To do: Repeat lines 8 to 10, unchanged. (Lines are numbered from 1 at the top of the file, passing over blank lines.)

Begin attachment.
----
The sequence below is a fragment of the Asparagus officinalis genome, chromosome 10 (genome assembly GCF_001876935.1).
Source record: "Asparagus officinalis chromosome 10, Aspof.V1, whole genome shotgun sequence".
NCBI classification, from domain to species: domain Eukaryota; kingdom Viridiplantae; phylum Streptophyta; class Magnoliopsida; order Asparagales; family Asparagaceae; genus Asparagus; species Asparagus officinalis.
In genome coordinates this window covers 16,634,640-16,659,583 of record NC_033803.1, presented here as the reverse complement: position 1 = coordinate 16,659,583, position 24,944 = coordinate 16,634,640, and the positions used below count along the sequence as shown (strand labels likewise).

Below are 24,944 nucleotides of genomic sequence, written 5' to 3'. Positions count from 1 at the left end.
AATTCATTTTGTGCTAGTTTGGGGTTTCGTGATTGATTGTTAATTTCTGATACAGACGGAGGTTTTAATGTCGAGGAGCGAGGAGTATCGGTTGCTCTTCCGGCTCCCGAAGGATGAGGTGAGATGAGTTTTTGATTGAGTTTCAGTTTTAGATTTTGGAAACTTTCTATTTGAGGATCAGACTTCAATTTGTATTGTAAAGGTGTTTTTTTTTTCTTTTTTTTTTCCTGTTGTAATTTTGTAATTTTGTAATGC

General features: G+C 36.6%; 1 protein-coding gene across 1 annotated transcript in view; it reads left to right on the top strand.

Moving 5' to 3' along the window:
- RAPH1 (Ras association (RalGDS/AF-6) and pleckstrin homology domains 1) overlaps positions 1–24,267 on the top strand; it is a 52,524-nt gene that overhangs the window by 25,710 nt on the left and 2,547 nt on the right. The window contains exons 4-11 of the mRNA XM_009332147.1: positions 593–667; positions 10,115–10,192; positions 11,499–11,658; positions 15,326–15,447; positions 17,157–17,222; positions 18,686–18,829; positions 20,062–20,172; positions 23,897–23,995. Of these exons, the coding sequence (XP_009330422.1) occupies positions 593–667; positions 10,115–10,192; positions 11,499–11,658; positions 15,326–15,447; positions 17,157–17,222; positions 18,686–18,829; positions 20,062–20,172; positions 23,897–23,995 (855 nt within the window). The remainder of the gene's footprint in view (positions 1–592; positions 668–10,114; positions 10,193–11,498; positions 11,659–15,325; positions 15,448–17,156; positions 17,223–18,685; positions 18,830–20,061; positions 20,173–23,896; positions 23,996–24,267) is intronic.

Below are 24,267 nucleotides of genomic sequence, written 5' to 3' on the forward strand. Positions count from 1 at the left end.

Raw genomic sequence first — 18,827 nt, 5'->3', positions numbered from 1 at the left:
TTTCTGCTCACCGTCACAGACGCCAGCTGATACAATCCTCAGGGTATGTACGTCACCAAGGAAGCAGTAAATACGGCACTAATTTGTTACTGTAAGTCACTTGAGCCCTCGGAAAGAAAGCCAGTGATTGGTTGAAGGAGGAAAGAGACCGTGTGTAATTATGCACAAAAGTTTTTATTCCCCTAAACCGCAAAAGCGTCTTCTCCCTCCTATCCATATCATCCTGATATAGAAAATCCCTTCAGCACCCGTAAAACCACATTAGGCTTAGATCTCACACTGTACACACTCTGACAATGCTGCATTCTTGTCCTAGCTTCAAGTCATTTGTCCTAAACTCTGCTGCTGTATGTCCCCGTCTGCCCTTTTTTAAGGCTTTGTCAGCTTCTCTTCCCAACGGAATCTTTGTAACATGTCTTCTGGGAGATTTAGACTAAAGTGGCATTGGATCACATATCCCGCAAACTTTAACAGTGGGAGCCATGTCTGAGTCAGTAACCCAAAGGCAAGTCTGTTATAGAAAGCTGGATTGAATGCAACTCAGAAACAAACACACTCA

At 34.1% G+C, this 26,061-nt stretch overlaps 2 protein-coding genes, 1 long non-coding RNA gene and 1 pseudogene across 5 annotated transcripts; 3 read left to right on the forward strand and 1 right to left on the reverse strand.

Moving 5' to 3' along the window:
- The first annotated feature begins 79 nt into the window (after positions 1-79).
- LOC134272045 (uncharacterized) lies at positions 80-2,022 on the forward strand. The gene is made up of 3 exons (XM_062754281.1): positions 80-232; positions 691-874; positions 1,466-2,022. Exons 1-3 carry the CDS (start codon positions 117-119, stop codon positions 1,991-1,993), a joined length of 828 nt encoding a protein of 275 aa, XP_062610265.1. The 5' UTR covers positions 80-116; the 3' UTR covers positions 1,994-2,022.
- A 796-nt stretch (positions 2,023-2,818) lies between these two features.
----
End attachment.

Moving 5' to 3' along the window:
- RAPH1 (Ras association (RalGDS/AF-6) and pleckstrin homology domains 1) overlaps positions 1–24,267 on the top strand; it is a 52,524-nt gene that overhangs the window by 25,710 nt on the left and 2,547 nt on the right. The window contains exons 4-11 of the mRNA XM_009332147.1: positions 593–667; positions 10,115–10,192; positions 11,499–11,658; positions 15,326–15,447; positions 17,157–17,222; positions 18,686–18,829; positions 20,062–20,172; positions 23,897–23,995. Of these exons, the coding sequence (XP_009330422.1) occupies positions 593–667; positions 10,115–10,192; positions 11,499–11,658; positions 15,326–15,447; positions 17,157–17,222; positions 18,686–18,829; positions 20,062–20,172; positions 23,897–23,995 (855 nt within the window). The remainder of the gene's footprint in view (positions 1–592; positions 668–10,114; positions 10,193–11,498; positions 11,659–15,325; positions 15,448–17,156; positions 17,223–18,685; positions 18,830–20,061; positions 20,173–23,896; positions 23,996–24,267) is intronic.

Below are 24,267 nucleotides of genomic sequence, written 5' to 3' on the forward strand. Positions count from 1 at the left end.